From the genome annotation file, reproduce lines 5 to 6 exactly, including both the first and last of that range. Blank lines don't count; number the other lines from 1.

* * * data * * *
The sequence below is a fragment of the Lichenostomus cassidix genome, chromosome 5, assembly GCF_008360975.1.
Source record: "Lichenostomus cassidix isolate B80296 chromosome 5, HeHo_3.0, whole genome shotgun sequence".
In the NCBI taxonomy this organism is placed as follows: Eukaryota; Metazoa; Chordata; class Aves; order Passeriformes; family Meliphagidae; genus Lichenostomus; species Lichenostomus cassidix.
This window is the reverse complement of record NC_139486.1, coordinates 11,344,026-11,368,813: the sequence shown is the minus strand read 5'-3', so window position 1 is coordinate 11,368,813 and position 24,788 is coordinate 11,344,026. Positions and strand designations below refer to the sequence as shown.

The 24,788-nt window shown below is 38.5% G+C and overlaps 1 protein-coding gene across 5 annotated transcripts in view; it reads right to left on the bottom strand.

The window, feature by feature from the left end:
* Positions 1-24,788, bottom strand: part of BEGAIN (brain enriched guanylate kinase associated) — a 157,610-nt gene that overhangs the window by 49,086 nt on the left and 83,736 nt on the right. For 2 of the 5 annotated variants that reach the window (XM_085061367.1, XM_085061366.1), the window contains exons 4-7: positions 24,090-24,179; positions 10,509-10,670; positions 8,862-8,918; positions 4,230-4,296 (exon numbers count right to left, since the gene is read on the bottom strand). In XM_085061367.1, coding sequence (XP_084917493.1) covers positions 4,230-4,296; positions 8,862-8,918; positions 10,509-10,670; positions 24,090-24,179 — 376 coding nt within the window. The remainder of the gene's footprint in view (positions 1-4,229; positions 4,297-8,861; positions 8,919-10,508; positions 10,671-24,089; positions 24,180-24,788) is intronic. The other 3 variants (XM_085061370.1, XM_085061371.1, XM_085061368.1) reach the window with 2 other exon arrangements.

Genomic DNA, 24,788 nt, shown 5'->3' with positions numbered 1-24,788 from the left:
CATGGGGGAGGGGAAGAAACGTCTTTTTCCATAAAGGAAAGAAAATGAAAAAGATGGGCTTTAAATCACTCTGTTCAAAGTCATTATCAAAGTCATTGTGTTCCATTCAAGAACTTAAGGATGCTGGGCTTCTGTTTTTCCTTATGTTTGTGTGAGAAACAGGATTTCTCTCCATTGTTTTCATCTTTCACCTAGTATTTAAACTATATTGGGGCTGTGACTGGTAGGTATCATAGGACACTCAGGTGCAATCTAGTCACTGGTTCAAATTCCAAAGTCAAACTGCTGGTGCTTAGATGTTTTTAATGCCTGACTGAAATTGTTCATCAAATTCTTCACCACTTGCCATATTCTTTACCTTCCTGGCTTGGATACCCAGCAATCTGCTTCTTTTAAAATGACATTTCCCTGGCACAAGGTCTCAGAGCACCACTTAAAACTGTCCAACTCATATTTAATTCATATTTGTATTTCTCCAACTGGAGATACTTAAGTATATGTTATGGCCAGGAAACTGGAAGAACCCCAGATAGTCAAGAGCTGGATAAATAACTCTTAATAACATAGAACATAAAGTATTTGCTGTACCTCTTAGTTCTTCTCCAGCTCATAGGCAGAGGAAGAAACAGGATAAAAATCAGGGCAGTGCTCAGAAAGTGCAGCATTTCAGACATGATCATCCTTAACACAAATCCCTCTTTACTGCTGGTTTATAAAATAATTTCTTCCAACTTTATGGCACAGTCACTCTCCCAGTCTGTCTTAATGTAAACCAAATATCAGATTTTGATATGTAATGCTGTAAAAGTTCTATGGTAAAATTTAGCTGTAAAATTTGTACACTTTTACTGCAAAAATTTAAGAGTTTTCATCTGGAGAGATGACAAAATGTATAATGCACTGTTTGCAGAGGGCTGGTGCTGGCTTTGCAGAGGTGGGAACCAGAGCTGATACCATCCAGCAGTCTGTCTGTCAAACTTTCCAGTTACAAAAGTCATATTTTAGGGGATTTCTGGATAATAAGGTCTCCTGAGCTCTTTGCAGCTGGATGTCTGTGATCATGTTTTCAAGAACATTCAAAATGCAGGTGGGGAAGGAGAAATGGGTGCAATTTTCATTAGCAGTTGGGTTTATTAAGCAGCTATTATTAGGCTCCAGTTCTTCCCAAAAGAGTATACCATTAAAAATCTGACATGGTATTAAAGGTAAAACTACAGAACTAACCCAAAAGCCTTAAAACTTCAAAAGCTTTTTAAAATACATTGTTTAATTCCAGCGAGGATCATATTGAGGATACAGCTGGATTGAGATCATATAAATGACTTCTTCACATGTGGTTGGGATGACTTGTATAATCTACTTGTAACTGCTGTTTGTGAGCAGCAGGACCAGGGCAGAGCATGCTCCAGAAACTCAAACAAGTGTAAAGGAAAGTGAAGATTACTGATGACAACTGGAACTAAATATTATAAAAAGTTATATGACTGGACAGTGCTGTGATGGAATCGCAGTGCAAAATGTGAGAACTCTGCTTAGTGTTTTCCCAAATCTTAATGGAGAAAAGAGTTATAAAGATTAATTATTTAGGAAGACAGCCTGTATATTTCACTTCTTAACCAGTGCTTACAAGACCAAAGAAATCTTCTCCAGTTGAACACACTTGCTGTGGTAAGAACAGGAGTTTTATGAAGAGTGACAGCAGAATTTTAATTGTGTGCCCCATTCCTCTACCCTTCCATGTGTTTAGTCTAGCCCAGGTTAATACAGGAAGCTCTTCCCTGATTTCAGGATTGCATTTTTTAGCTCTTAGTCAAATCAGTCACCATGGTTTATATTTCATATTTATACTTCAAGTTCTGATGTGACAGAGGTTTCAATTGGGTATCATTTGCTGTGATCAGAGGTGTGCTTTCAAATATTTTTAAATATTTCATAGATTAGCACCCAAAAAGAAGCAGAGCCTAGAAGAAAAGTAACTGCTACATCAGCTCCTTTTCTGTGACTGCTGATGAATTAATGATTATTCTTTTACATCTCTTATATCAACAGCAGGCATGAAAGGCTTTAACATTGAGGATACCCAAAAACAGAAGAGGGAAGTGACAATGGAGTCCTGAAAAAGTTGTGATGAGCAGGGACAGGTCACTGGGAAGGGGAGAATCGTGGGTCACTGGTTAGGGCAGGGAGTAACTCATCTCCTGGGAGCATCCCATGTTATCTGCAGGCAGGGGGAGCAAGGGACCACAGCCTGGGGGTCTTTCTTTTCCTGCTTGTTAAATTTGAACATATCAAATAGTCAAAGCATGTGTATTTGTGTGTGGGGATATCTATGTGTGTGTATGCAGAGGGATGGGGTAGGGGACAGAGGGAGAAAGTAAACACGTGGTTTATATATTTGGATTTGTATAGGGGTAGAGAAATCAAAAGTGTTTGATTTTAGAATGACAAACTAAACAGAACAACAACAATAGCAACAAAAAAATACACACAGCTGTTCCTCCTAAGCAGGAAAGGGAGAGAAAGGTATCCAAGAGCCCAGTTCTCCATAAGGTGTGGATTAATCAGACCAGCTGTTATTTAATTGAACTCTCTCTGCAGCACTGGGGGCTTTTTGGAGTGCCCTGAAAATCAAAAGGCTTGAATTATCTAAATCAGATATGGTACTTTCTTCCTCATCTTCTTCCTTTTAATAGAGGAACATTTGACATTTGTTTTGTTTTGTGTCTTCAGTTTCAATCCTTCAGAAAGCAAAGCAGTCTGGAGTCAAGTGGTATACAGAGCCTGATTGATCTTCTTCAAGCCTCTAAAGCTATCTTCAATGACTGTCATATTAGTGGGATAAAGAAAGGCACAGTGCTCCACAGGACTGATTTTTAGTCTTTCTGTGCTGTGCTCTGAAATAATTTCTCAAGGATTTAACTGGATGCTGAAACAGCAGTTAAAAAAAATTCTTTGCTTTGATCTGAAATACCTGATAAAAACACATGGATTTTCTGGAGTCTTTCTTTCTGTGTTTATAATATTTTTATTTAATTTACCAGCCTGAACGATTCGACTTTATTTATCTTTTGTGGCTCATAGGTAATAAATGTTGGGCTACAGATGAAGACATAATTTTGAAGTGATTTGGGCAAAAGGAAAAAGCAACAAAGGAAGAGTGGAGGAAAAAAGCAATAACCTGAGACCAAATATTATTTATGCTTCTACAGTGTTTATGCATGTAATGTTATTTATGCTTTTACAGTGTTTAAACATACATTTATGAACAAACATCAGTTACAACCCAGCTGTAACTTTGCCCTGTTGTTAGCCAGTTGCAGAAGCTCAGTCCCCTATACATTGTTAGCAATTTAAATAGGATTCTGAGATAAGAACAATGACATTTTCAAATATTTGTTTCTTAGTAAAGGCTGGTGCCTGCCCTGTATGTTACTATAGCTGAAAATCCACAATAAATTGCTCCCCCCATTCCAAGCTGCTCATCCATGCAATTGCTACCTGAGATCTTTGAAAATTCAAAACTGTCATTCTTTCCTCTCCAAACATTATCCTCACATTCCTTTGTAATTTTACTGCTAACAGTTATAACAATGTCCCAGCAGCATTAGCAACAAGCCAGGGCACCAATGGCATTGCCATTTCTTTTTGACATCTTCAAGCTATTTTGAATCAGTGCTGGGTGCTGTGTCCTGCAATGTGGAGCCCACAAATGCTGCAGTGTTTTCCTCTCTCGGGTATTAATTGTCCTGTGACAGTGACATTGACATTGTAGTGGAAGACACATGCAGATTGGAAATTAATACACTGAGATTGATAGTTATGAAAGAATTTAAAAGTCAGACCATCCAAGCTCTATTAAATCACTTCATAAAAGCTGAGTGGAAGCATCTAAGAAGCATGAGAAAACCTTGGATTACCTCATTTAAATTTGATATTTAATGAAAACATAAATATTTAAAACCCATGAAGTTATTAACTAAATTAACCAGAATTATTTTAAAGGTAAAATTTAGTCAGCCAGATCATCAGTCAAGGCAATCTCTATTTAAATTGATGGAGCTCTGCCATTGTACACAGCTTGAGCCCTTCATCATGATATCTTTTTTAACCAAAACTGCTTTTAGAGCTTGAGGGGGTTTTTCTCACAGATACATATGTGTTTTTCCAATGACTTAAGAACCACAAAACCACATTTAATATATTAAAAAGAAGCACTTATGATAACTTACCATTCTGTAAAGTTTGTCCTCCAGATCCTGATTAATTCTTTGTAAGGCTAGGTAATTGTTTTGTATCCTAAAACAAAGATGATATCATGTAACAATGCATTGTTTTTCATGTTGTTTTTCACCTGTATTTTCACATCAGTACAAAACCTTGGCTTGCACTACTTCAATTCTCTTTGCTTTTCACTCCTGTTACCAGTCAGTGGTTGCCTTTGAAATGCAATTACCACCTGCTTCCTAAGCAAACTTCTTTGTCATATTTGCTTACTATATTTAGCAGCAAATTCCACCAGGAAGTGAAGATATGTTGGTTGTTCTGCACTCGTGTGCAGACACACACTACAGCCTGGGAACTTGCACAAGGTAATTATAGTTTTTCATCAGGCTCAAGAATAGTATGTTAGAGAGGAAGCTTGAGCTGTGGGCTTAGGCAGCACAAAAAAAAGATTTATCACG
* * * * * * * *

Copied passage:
The 24,788-nt window shown below is 38.5% G+C and overlaps 1 protein-coding gene across 5 annotated transcripts in view; it reads right to left on the bottom strand.

The window, feature by feature from the left end: